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Energy Transfer Receives Easement from Army Corps of Engineers for Dakota Access Pipeline

Source: Energy Transfer Partners

Energy Transfer Partners, L.P. (ticker: ETP) said its Dakota Access, LLC has received an easement from the U.S. Army Corps of Engineers to construct a pipeline across land owned by the Army Corps on both sides of Lake Oahe in North Dakota.

The release of this easement by the Army Corps follows a directive from President Donald Trump to the Department of the Army and the Army Corps to take all necessary and appropriate steps that would permit construction and operation of the Dakota Access pipeline, including easements to cross federal lands, the company said in a statement.

With this action, Dakota Access now has received all federal authorizations necessary to proceed expeditiously to complete construction of the pipeline, the company said.

Energy Transfer Receives Easement from Army Corps of Engineers for Dakota Access Pipeline

Source: Energy Transfer Partners

The Dakota Access pipeline consists of approximately 1,172 miles of new 30-inch diameter crude oil pipeline from North Dakota to Patoka, Illinois, and the Energy Transfer Crude Oil Pipeline consists of more than 700 miles of existing pipeline that has been converted to crude oil service from Patoka to Nederland, Texas. The two pipelines (together, the “Bakken Pipeline”) are expected to be in service in the second quarter of 2017.

With the receipt of the easement, ETP said it expects to complete approximately $2.6 billion of committed debt financing and equity transactions within the next several days, including access to the remaining $1.4 billion of the previously announced $2.5 billion project financing for Dakota Access and $1.2 billion from the closing of the previously announced sale by ETP of a minority interest in the Bakken Pipeline to MarEn Bakken Company LLC.

Meantime Ethan Belamy of R.W. Baird reports that the Cheyenne River Sioux have asked for a restraining order against DAPL on religious grounds. Bellamy’s comments appear in the accompanying analyst commentary box. Additionally, the Seattle city council has voted 9-0 to part ways with Wells Fargo because of the bank’s financial backing of the pipeline. The Seattle Times estimates the bank has approximately $3 billion in annual business with Seattle which the city will pull back at the end of its contract in 2018.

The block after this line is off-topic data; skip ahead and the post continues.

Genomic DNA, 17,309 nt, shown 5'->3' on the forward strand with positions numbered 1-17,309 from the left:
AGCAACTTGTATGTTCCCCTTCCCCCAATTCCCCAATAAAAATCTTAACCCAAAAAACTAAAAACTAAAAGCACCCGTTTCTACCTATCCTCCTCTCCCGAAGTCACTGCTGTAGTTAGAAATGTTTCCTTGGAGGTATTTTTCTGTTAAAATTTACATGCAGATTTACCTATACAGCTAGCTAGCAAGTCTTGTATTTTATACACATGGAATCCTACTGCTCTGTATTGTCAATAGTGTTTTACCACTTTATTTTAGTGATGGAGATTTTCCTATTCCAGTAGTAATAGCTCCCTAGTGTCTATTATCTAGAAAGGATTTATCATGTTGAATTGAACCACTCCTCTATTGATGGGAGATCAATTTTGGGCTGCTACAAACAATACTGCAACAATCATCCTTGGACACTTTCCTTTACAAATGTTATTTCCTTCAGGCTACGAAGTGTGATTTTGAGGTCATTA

Analyst Commentary

From R.W. Baird

No change to positive outlook for ETP, ETE, SXL. As we expected, the Cheyenne River Sioux have filed suit in the DC Circuit Court of Appeals, this time with the law firm of Fredericks Peebles & Morgan replacing EarthJustice. Distilling the 56-page request for a restraining order, the Sioux contend that the Dakota Access pipeline is the "Black Snake" prophesied in the Lakota religion and that oil "slithering" under the lake will destroy the sacred nature of the Oahe waters.

• The legal argument has shifted from environmental to religious objections. Anything can happen in Court, but we believe the long record of U.S. Army Corps of Engineers attempts to engage the Tribe are likely sufficient to thwart any last ditch efforts in this suit or others.
• No mention is made of other pipelines that cross the Missouri or crude-by-rail; however, the suit does concede the pre-existing Northern Border pipeline whose route DAPL would track under the lake. Page 43: "Indeed the Tribe has tolerated the construction and operation of natural gas pipelines under Lake Oahe because these natural gas pipelines are not the Black Snake of Lakota prophecy and do not burden Tribal religious practice." We were previously unaware that natural gas and crude oil had different levels of religious offense, which likely comes as a surprise to investors as well.
• Investment risk 1 - Court. The history of grievances that the Sioux and other Tribes have against the U.S. should not be dismissed cavalierly, regardless of the novelty of the legal arguments. There is always a possibility that such arguments could gain traction with a judge. The Sioux are overwhelmingly a sympathetic plaintiff given the long and well-documented history of territorial losses and Treaties abrogated or re-traded by the Federal government.
• Investment risk 2 - Press. Expect negative press coverage to dominate the final stage of construction. We view DAPL as a proxy issue for climate change advocates and a wedge issue for Native American rights advocacy. Hence, until oil starts flowing safely and legal arguments have been exhausted, we expect DAPL to remain a salient and potent headwind for ETE, ETP and SXL valuation.
• The case is Case No. 1:16-cv-1534-JEB in the United States District Court for the District of Columbia.  


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